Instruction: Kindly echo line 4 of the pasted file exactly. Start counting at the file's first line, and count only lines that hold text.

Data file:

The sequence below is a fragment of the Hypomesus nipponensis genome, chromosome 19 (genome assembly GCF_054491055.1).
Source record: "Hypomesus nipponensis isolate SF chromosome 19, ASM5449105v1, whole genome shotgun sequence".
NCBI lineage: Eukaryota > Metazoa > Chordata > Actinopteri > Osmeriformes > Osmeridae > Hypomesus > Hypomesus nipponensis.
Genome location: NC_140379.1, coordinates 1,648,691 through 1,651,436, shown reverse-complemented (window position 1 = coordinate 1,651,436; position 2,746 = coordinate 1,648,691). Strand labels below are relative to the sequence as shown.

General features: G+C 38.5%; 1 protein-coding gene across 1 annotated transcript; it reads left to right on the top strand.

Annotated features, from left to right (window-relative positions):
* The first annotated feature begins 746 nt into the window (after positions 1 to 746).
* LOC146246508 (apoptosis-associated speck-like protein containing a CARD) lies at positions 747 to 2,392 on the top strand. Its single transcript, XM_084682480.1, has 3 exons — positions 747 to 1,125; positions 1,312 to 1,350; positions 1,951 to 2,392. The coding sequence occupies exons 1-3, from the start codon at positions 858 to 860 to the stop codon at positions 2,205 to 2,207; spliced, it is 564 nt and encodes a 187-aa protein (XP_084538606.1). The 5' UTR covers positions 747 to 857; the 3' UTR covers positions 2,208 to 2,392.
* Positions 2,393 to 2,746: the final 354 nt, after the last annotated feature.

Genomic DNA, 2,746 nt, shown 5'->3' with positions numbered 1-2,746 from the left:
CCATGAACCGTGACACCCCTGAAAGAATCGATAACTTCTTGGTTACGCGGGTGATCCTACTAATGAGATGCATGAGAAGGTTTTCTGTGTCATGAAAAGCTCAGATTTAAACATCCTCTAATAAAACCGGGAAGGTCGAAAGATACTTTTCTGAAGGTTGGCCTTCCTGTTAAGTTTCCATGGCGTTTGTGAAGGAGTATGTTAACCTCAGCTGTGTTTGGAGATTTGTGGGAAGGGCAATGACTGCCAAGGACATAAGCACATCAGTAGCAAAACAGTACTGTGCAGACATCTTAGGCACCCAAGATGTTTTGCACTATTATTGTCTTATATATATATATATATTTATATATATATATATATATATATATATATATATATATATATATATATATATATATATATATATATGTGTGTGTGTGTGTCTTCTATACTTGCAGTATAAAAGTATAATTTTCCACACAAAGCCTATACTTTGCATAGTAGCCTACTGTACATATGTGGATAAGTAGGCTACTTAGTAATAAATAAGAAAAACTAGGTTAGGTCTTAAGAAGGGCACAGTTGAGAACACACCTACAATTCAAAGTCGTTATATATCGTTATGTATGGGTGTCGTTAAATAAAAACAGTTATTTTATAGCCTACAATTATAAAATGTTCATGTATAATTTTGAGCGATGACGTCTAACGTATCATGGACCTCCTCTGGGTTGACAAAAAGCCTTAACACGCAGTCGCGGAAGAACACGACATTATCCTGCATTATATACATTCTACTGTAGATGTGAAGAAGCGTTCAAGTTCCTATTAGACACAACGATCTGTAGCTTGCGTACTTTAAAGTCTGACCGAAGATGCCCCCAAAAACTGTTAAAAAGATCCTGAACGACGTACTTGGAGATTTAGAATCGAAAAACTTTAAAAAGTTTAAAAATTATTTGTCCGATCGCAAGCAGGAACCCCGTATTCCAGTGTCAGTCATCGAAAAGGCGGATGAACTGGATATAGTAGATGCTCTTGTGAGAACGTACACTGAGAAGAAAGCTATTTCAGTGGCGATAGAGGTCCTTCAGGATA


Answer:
Genome location: NC_140379.1, coordinates 1,648,691 through 1,651,436, shown reverse-complemented (window position 1 = coordinate 1,651,436; position 2,746 = coordinate 1,648,691). Strand labels below are relative to the sequence as shown.